I always imagined that I would eventually be a parent, and pass on my genetic heritage to a new generation, bring up a child, teach hir the tales that have passed down in the family history, show hir the photos of family events before they were born, and raise hir as a great human being confident in hir body and choices. Well, maybe some of that is more recent: when I was very young I didn’t have the language or experiences to formulate all of those points clearly.
But I am now closer to 40 than 30 and as yet have not found a person to collaborate on this venture. It’s approaching the point where I may have to accept that this part of my life plan, as so many others, is going to have to be abandoned as no longer practical – even if I were to find a life-partner to share the role (and, perhaps, bankroll it – more on which, later). Supposing I did find a partner, tomorrow, and we developed a relationship, and eventually we decided to marry (or together as if married, regardless of the State’s nosiness and legislation about relationship status), it would still take a long time to get to that stability of situation that we might consider parenthood; and then we’d have to start from scratch if we wnated genetic offspring. So maybe I will find a partner who would support adopting a child.
Before I knew about the wealth and richness of gender (I plan another post on that question, though when or if I actually will write it is anyone’s guess) I imagined I would be a dad. My contribution to a geneticly related offspring would be sperm and, inasmuch as that means anything, I would be a father. But to my mind that does not define the appropriate parental term. If a trans man and a trans woman have a child together, and the trans woman donated the sperm while the trans man provides the ovum (and perhaps, the womb, as has happened already), then who is “daddy” and who is “mummy”? I would say that regardless of the gametes donated, the instinct is to look at the role they play.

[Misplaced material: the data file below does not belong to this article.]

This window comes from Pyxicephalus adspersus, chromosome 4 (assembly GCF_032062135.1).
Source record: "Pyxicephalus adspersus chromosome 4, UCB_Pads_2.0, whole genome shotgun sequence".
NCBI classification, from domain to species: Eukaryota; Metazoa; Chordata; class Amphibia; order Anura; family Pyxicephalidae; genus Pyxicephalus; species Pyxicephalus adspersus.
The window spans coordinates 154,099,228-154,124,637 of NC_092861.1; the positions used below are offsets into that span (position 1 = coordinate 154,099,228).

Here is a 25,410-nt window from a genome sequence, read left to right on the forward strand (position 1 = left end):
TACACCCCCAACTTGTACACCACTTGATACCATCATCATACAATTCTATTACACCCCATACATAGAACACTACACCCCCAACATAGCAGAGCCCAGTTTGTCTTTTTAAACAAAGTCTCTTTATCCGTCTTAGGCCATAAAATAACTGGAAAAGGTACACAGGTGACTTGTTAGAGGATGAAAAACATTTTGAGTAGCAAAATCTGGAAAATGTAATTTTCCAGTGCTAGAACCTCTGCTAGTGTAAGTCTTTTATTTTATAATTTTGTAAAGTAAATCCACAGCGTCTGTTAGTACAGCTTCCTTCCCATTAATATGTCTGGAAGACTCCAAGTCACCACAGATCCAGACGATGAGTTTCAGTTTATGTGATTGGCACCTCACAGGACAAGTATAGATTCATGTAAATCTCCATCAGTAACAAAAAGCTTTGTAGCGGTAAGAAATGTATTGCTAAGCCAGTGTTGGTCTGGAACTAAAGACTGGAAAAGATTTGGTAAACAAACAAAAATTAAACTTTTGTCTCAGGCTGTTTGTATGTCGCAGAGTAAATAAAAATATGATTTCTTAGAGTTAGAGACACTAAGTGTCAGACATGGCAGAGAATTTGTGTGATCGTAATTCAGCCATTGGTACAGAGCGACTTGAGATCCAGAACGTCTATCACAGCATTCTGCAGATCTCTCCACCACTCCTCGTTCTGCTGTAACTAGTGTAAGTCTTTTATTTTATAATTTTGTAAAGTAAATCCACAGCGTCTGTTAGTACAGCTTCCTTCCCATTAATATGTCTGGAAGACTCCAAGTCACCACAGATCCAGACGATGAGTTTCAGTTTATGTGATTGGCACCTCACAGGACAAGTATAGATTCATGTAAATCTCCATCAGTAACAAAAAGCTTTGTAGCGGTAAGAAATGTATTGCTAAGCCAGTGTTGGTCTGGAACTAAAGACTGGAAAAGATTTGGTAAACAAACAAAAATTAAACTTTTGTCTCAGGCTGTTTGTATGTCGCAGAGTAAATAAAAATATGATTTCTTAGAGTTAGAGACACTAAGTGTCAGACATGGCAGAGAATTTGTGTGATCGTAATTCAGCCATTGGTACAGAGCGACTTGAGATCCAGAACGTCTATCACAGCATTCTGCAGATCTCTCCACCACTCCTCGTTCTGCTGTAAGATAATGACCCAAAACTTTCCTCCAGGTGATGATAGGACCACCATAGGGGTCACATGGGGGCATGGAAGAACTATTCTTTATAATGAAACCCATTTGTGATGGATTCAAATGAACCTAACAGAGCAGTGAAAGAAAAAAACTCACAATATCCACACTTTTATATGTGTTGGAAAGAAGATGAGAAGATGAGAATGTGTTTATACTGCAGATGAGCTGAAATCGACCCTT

I’m genderfluid, usually use male pronouns. But in connection with that fluidity is the idea that I would much prefer to be a mum than a dad. And that could well include being a stay-at-home-mum.
I feel it important to distinguish between on the one hand my willingness to play the “traditionally female” role of staying at home, caring for the child, dusting and hoovering, making dinner; and on the other hand my desire to be “mum”. A stay-at-home-dad does all the things that a stay-at-home-mum does, and is still dad. Moreover, I would still want to be mum if I was going out to work (whether both of us work, or my partner stays at home). That raises a question of what, in fact, does it mean to be a mum as opposed to a dad, and why I want to choose one rather than the other?
So far in this post, I’ve rejected definitions based on what genetic material, or whose body provides the incubation, or what domestic roles the parents take. What’s left?
One clue I think is in the way I see my femininity relating to my body. I’ve written before about wanting bigger, more feminine, breasts. I also have a deep yearning to breastfeed a loved one. The idea of myself as a breastfeeding parent is very attractive, even after researching the sensations and effects that go along with that, some of which sound pretty uncomfortable. One of my deepest romantic-sexual fantasies is to have a partner suck at my nipple as though zie were feeding and drinking milk from the source, and cuddling or cradling this partner in a caring fashion.
I don’t know for sure that this is practical. When I looked it up on the internet, I found pages that suggested it could be done only with relevant hormone therapy to induce lactation; other sources however suggested that a physiologically male body (such as mine appears to be) would start to lactate just from repeated “suckling” style stimulation. I don’t know whether that is possible, but would like the opportunity to try with a partner.